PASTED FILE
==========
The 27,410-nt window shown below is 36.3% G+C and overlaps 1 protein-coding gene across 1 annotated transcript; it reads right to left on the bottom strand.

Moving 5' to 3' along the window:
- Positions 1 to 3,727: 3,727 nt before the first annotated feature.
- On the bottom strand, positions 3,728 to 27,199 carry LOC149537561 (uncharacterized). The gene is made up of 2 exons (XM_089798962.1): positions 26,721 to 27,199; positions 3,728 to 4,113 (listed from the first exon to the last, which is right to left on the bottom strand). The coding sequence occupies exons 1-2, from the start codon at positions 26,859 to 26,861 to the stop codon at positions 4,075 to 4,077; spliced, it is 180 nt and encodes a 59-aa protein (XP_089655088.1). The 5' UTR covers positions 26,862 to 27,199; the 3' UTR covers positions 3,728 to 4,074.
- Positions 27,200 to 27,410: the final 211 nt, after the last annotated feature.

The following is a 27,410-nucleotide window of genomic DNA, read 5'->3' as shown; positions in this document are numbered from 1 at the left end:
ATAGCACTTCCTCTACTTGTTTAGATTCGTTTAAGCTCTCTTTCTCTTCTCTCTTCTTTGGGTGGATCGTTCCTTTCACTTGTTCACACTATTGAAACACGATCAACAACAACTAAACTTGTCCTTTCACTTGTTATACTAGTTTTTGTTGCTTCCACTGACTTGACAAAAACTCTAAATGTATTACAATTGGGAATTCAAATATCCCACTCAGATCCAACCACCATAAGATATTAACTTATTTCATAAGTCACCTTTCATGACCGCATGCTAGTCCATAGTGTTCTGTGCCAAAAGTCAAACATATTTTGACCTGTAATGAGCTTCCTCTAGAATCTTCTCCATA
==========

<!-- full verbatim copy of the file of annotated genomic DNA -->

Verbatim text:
The 27,410-nt window shown below is 36.3% G+C and overlaps 1 protein-coding gene across 1 annotated transcript; it reads right to left on the bottom strand.

Moving 5' to 3' along the window:
- Positions 1 to 3,727: 3,727 nt before the first annotated feature.
- On the bottom strand, positions 3,728 to 27,199 carry LOC149537561 (uncharacterized). The gene is made up of 2 exons (XM_089798962.1): positions 26,721 to 27,199; positions 3,728 to 4,113 (listed from the first exon to the last, which is right to left on the bottom strand). The coding sequence occupies exons 1-2, from the start codon at positions 26,859 to 26,861 to the stop codon at positions 4,075 to 4,077; spliced, it is 180 nt and encodes a 59-aa protein (XP_089655088.1). The 5' UTR covers positions 26,862 to 27,199; the 3' UTR covers positions 3,728 to 4,074.
- Positions 27,200 to 27,410: the final 211 nt, after the last annotated feature.

The following is a 27,410-nucleotide window of genomic DNA, read 5'->3' as shown; positions in this document are numbered from 1 at the left end:
ATAGCACTTCCTCTACTTGTTTAGATTCGTTTAAGCTCTCTTTCTCTTCTCTCTTCTTTGGGTGGATCGTTCCTTTCACTTGTTCACACTATTGAAACACGATCAACAACAACTAAACTTGTCCTTTCACTTGTTATACTAGTTTTTGTTGCTTCCACTGACTTGACAAAAACTCTAAATGTATTACAATTGGGAATTCAAATATCCCACTCAGATCCAACCACCATAAGATATTAACTTATTTCATAAGTCACCTTTCATGACCGCATGCTAGTCCATAGTGTTCTGTGCCAAAAGTCAAACATATTTTGACCTGTAATGAGCTTCCTCTAGAATCTTCTCCATA